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Imagine what would be, if history had occurred a bit differently. Who says it didn't, somewhere? These fictional news items explore that possibility. Written by Alternate Historian

'LOTR, the Kick Ass Edition' by Todayinah Ed.
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October 6

In 1946, the plot direction of The Lord of the Rings was significantly changed as a result of a radical suggestion made in a letter that the author J. R. R. Tolkien received from his son who was serving in the Royal Air Force in South Africa.

Wizard!
LOTR, the Kick Ass Edition
Christopher identified a critical weakness, observing that the latest draft for the opus failed to deliver a clean break with The Hobbit and ultimately, without such an early plot device, the new trilogy might be judged unfairly alongside the prequel which was after all merely a child's fantasy novel.

His imaginative suggestion was to rewrite the legendarium character of Gandalf the Grey into the meeting at Bree. This seemingly minor change certainly had the desired ripple effect across the fabric of the novel.

Instead of meeting his fate at the hands of the Balrog in the Misty Mountains, the wizard dies in combat with the Ringwraiths at the Battle of the Ford. The horror of this epic fight scene provided an earlier, more resonant climax for the palpable sense of terror that had been building-up from the beginning of the Fellowship of the Ring. And his critical absence from the Council of Elrond added a sharper, more vibrant element of uncertainty to the entire Quest. As a result, the plot change was an exit point from the prequel that created a richer fantasy platform for the remaining two and a half chapters of the trilogy.
This article is part of the Wizard thread.



October 9

In 1946, having updated the narrative of Fellowship of the Ring such that Gandalf meets Frodo earlier at Bree (instead of later at Rivendell) and subsequently perishes in the defence of the Hobbit at the Ford of Bruinen, J.R. R. Tolkien set about writing the Wizard out of "The Bridge of Khazad-dum" scene.

Wizard! Part 2
LOTR, the Kick Ass Edition
The fork in the plot had been suggested by his son, Christopher who had identified a critical weakness that the latest draft for the opus failed to deliver a clean break with The Hobbit. The horror of the epic fight scene at the Ford provided an earlier, more resonant climax for the palpable sense of terror that had been building-up from the start. And yet that ripple effect had turned into a wave as dramatic new plot changes emerged.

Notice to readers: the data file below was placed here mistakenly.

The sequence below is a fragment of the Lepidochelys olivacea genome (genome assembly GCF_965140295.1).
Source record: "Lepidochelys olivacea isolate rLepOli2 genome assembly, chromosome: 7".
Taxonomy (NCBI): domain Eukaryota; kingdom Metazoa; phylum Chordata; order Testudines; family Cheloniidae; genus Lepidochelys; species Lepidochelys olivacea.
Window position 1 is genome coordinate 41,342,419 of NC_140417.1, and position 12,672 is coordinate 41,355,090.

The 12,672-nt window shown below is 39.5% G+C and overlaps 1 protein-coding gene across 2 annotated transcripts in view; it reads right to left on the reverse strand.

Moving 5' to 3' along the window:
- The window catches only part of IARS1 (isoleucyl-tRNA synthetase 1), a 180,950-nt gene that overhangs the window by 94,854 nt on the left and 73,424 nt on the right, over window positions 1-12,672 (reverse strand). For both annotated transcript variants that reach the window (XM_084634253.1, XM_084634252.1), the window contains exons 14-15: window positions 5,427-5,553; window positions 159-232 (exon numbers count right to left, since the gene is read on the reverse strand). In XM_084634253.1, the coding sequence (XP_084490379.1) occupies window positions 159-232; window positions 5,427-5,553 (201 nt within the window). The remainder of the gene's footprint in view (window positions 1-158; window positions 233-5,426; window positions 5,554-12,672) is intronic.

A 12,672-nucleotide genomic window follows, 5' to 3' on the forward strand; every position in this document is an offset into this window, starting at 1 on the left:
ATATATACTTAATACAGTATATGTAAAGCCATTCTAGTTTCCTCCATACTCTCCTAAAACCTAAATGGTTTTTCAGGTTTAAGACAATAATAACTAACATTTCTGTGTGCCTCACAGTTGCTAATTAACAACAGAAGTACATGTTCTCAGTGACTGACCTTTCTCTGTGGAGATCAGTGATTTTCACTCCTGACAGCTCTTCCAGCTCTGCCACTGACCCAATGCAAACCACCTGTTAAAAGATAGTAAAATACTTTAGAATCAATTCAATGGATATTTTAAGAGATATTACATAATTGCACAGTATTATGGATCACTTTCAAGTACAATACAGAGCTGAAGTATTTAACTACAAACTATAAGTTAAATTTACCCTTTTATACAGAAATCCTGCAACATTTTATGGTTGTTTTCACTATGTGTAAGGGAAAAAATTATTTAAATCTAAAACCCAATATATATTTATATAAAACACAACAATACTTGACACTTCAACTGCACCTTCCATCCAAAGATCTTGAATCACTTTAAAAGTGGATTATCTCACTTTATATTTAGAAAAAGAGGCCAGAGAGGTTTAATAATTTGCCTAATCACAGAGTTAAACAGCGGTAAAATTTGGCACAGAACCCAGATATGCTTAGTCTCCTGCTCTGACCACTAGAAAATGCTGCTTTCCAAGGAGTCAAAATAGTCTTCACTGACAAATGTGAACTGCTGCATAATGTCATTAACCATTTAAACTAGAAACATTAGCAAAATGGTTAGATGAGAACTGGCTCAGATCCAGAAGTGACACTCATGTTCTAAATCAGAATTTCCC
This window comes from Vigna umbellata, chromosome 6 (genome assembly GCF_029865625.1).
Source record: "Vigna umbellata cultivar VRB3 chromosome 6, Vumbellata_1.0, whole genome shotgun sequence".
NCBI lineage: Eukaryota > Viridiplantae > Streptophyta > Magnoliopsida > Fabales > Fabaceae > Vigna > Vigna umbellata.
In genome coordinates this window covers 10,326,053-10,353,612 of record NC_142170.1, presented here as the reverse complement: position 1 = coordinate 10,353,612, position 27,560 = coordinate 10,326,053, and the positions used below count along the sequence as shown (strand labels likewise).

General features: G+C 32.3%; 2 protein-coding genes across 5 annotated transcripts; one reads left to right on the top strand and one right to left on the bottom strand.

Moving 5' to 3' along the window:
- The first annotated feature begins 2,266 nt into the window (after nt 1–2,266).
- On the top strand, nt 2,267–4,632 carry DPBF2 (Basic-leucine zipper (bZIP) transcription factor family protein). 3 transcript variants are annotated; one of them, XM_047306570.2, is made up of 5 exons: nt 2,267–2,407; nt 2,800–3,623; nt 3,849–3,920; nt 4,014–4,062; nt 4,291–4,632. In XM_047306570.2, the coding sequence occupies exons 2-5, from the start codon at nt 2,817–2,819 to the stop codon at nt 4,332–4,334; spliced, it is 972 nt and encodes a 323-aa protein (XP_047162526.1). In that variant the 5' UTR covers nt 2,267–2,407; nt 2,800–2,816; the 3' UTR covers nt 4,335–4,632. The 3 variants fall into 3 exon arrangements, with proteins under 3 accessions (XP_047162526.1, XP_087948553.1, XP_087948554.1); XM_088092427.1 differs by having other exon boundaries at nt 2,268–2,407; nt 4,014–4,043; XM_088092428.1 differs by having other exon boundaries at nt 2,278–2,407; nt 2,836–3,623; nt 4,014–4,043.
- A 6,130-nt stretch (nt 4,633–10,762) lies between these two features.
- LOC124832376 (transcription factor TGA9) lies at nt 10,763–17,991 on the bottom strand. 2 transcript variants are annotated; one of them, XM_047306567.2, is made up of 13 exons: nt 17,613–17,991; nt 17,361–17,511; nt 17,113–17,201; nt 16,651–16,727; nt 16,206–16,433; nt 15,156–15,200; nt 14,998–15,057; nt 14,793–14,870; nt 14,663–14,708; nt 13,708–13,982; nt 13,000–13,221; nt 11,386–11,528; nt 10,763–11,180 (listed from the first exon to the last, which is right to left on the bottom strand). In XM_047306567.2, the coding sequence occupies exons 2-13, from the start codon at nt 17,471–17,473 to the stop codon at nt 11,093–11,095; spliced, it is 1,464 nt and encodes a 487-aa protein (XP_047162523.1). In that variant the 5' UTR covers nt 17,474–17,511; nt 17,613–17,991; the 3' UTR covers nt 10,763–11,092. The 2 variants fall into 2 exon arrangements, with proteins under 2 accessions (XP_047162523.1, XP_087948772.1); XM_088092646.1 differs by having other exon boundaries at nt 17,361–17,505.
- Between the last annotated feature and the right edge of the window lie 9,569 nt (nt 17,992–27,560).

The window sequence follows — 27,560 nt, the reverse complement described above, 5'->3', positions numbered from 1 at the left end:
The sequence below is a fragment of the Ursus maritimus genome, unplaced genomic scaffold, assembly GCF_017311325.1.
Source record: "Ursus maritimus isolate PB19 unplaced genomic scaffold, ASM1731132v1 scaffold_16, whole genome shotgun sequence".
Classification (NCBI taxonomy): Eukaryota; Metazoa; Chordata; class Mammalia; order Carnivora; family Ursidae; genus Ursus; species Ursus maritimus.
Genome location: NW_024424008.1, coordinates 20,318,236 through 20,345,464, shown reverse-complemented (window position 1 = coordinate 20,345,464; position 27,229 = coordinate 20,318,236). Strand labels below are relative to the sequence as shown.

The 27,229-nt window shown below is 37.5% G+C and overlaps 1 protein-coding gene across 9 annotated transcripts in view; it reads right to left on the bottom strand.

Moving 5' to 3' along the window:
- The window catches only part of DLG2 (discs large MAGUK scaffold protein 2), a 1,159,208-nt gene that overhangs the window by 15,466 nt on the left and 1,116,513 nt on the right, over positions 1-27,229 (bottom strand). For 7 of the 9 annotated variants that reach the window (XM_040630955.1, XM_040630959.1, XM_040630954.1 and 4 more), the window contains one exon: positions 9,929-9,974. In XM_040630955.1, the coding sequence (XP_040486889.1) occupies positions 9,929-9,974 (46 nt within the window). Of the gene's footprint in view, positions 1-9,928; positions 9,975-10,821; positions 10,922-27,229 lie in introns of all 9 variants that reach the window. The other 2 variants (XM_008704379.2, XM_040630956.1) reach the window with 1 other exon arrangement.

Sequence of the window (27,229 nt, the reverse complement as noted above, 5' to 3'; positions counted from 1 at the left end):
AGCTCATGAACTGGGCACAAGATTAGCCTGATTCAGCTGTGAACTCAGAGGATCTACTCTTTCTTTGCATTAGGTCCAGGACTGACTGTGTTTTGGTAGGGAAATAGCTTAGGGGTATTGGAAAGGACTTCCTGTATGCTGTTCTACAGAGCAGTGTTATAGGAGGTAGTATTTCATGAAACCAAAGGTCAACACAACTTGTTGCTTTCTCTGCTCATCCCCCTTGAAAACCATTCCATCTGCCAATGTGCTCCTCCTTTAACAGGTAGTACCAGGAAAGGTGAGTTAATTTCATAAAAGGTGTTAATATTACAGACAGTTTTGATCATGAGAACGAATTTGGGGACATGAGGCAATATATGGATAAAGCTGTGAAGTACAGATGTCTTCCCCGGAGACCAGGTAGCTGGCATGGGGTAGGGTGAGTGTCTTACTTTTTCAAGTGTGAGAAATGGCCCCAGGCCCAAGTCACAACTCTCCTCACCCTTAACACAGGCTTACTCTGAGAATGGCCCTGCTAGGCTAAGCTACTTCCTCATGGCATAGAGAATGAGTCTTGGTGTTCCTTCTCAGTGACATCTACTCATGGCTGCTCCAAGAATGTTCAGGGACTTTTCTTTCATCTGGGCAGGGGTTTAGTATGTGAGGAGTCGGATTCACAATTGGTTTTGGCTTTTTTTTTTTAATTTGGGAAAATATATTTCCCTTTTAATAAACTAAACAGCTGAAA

Terrifying enough was the prospect of the Fellowship confronting the Balrog without the leadership of the Wizard. Because in this updated passage, the Balrog seizes the Ring from Frodo. And instead of the Fellowship mourning the fallen Wizard, they are reunited with Gandalf the White, his resurrected alter-ego in the very next scene.

Based on an idea from Jeff ProvineOf course the previous version had strongly hinted that the Balrog was awoken by the presence of the Ring. Also suggested was that in his supernatural form, he could not wield it. But in the event, Tolkien decided to follow logic of the Orcish sense of evil duty by having the Balrog head south to return its to its master, Sauron.

When he entitling Book 2 "The Ring Goes South", Tolkien had never imagined that Durin's Bane would be carried by anyone (or anything) other than Frodo. Because the game had now changed dramatically. As Gandalf the White explained to his startled companions, the Fellowship must fly upon the Great Eagles and pursue the ring south, or Sauron would surely gain complete control of Middle Earth.
This article is part of the Wizard thread.



October 14

In 1946, on this day the conception of an ingenius plot loop back for the final chapter The Breaking of the Fellowship enabled J.R.R. Tolkien to close out LOTR Volume One on an epic high point, the richer fantasy proposed by his son Christopher.

Wizard! Part 3
LOTR, the Kick Ass Edition
The fork in the plot had begun with Gandalf meeting Frodo earlier at Bree (instead of later at Rivendell). In fact, he never makes it to Rivendell because he perishes at the hands of the Nazgûl in the defence of the Hobbit at the Ford of Bruinen. Without the leadership of the Wizard, the Balrog seizes the Ring from Frodo at The Bridge of Khazad-dum.

And instead of the Fellowship mourning the fallen Wizard, they are reunited with Gandalf the White, his resurrected alter-ego in the very next scene. The Fellowship then fly south upon the Great Eagles to pursue the Balrog before he can return Durin's Bane to its maker. But now the ever seeing eye of the Dark Lord is fully focused on the Fellowship, creating a more palpable sense of danger that was considered absent from the previous edition.

Based on an idea from Jared MyersAt this critical juncture, Tolkien reintroduced the Ringwraiths, the nine Men who succumbed to the Dark Lord's power and attained near-immortality as servants bound to the power of the One Ring (they were once mortal Men, Sauron gave each of them one of nine Rings of Power). But instead of the Nine Riders who fought at the Battle of the Ford, the Ringwraiths are now mounted on hideous flying beasts and are transformed into the Winged Nazgûl.

Accordingly the revised edition of The Breaking of the Fellowship features an epic aerial battle between the Great Eagles and Winged Nazgûl which concludes with Frodo recovering the Ring. But the Hobbit is mortally wounded with the Morgul blade despite the bravery of Boromir who perishes at the hands of the leader of The Nine, the Witch-king of Angmar.